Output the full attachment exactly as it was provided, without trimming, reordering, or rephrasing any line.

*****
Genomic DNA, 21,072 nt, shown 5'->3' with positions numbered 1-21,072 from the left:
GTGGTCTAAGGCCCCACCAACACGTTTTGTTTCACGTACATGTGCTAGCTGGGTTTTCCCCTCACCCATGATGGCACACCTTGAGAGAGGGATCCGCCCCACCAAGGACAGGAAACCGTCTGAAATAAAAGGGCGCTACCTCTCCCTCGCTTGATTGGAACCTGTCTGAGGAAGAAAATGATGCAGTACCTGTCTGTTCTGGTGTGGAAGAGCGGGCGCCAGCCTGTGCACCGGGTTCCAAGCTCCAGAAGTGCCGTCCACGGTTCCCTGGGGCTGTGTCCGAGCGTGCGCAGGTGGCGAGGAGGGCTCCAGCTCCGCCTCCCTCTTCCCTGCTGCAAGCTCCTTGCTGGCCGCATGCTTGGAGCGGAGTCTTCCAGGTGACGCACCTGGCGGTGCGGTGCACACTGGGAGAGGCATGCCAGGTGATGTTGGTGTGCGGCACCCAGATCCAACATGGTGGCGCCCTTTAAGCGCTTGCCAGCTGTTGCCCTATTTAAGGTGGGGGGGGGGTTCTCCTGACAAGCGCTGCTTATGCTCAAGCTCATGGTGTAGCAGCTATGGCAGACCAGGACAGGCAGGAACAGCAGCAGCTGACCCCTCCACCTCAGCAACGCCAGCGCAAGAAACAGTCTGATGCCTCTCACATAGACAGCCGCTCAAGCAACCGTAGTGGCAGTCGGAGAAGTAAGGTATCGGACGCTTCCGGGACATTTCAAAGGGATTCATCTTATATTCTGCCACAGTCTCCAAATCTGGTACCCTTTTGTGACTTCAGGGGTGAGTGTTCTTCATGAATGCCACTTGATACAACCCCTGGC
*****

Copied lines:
Genomic DNA, 21,072 nt, shown 5'->3' with positions numbered 1-21,072 from the left:
GTGGTCTAAGGCCCCACCAACACGTTTTGTTTCACGTACATGTGCTAGCTGGGTTTTCCCCTCACCCATGATGGCACACCTTGAGAGAGGGATCCGCCCCACCAAGGACAGGAAACCGTCTGAAATAAAAGGGCGCTACCTCTCCCTCGCTTGATTGGAACCTGTCTGAGGAAGAAAATGATGCAGTACCTGTCTGTTCTGGTGTGGAAGAGCGGGCGCCAGCCTGTGCACCGGGTTCCAAGCTCCAGAAGTGCCGTCCACGGTTCCCTGGGGCTGTGTCCGAGCGTGCGCAGGTGGCGAGGAGGGCTCCAGCTCCGCCTCCCTCTTCCCTGCTGCAAGCTCCTTGCTGGCCGCATGCTTGGAGCGGAGTCTTCCAGGTGACGCACCTGGCGGTGCGGTGCACACTGGGAGAGGCATGCCAGGTGATGTTGGTGTGCGGCACCCAGATCCAACATGGTGGCGCCCTTTAAGCGCTTGCCAGCTGTTGCCCTATTTAAGGTGGGGGGGGGGTTCTCCTGACAAGCGCTGCTTATGCTCAAGCTCATGGTGTAGCAGCTATGGCAGACCAGGACAGGCAGGAACAGCAGCAGCTGACCCCTCCACCTCAGCAACGCCAGCGCAAGAAACAGTCTGATGCCTCTCACATAGACAGCCGCTCAAGCAACCGTAGTGGCAGTCGGAGAAGTAAGGTATCGGACGCTTCCGGGACATTTCAAAGGGATTCATCTTATATTCTGCCACAGTCTCCAAATCTGGTACCCTTTTGTGACTTCAGGGGTGAGTGTTCTTCATGAATGCCACTTGATACAACCCCTGGC